So there we are, with – arguably – one of the best movies ever made at our hands … and no idea how to make more money from it.

Really? Who’s supposed to buy that?

Didn’t you learn from the Ben-Hur remake? Or from any of the other remakes or franchises who overstayed their welcome? At some point you can’t gouge out any more revenues from the original property and you must lay it to rest. With Ghostbusters Sony have clearly broken all the rules, they have overstayed their welcome.

A cute broke family.

And this is my criticism of GB:Afterlife: It missed the mark. In all aspects and in everything the original hit so perfectly. The characters are ok-ish, but not outstanding, the story in itself is … ok-ish as well but has no staying power. Exactly the two things that made the 1984 film such a hit, are the points where the new one can’t compete.

Only in it because why not? Annie Potts

Yes, they had Muncher in it, and Zuul, and that sexy secretary and – long live nostalgia – Ecto 1. Actually, by looking at the posters and the movie stills, Ecto 1 seems to be the planned main draw. A fuxn vehicle! And you make it the main MacGuffin? Ok, so why didn’t you film a very moving scene with Finn Wolfhard when he finds the old station waggon in the barn and takes it out for a ride? That should’ve been epic! Or sarcastically funny. But in this flick Ecto 1 was just a vehicle to get our teenage gang into problems.

Oh, and the original Ghostbusters who were wasted again on an unworthy project. Bill Murray, in his 3 secs of screentime showed so much more Ghostbusters spirit than all of the 2022 crew thrown together.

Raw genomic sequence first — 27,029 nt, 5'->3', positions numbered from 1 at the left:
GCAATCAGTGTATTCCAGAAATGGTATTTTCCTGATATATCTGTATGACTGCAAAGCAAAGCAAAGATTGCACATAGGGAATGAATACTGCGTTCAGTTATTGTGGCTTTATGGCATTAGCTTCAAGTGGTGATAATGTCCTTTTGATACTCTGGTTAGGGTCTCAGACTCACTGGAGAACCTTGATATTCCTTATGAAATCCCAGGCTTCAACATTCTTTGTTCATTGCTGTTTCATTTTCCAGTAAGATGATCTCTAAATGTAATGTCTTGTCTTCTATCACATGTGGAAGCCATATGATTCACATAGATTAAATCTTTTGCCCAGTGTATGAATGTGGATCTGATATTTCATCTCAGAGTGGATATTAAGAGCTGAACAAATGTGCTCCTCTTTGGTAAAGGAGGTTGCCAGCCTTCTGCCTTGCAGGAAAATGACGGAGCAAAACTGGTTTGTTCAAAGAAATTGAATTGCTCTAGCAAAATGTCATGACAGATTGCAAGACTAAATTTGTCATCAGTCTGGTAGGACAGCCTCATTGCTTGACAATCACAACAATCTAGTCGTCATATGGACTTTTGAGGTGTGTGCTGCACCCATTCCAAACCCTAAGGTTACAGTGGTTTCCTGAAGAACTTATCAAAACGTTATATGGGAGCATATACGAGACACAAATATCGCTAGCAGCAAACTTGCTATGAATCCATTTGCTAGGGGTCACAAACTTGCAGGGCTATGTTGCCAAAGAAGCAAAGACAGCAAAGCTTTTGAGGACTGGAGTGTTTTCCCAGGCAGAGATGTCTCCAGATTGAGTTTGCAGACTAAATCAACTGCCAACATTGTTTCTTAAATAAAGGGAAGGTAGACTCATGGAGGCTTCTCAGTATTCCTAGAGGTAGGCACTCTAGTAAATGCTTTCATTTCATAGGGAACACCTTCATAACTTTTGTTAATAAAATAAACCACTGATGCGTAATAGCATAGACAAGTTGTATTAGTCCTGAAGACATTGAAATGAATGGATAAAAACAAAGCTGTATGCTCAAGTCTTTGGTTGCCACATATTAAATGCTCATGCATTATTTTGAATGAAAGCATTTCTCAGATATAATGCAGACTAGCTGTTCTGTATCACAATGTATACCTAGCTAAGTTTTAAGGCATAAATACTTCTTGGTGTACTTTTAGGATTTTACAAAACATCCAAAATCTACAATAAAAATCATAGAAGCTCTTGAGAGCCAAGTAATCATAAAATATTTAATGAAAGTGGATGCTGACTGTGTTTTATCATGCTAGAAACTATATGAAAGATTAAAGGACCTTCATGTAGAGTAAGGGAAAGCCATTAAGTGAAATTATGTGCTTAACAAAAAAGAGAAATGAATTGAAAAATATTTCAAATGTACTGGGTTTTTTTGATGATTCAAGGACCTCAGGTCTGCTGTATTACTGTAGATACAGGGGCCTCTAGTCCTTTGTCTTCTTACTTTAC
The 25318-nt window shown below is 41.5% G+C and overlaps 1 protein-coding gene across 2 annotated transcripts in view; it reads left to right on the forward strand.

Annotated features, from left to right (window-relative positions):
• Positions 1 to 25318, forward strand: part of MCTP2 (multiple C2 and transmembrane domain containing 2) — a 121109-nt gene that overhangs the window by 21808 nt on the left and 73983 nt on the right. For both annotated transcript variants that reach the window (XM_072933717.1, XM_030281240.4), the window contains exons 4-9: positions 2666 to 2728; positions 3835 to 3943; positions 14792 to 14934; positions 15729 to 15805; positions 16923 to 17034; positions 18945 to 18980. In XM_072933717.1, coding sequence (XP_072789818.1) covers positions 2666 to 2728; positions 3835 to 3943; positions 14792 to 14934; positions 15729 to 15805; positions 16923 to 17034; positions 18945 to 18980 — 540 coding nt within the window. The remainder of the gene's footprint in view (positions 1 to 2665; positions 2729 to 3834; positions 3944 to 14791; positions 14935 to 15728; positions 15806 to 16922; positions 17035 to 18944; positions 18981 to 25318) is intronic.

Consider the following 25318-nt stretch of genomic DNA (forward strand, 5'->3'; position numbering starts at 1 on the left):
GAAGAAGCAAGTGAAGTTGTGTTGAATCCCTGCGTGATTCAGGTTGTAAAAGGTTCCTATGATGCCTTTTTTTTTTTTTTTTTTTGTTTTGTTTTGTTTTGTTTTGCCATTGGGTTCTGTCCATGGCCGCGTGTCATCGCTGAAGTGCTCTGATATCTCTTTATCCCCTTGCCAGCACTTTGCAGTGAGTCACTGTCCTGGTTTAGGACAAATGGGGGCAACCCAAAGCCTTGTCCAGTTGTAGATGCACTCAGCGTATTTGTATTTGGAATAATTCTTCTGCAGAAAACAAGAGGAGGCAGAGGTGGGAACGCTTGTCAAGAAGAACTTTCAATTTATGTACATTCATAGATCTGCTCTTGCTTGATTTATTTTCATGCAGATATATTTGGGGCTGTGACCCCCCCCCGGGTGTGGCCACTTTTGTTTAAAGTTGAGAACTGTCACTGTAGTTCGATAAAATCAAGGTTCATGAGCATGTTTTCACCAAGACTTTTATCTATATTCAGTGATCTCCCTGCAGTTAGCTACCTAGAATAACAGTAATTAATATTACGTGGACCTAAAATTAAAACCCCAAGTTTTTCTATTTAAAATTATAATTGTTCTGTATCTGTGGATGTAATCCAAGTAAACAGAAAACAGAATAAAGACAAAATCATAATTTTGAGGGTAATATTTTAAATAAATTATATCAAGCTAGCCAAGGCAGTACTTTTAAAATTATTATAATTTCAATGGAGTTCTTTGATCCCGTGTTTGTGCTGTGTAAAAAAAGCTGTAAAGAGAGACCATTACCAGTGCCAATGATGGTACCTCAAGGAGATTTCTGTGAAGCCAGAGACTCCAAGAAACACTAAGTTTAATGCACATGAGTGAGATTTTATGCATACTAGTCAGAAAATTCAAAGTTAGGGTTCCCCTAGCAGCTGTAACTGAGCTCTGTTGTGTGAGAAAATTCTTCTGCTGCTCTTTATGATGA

Cute fanservice going nowhere: The marshmallow monsters.

And then … the ending. OMG! Why is modern H-wood incapable of ending a movie when the story is over? First they are getting salty in the last couple minutes and then they had to give us two additional scenes during the end-credits. I just checked, runtime of the new film is 2:04 hours! A better director could’ve told the pretty simple and straightforward story in 90 minutes, and spared us the boredom. Too much is too much, Mr. Reitman jr. And not even the best add-on scene can save your flick from ending up in the Walmart bargain bin.

Cute: Podcast Logan Kim and Phoebe Mckenna Grace.

CONCLUSION: As mentioned in the beginning, GB:Afterlife is much better than the 2016 trainwreck … but, honestly, that’s not a sign of success. Pretty much every little shitflick is better than that. It’s not enough to have your heart in the right place. In order to needlessly revitalize the Ghostbusters franchise, which is a hard task, you gotta be so much better! And this attempt clearly wasn’t.

Cute but wasted: Science teacher Paul Rudd and science-ignoramous Carrie Coon.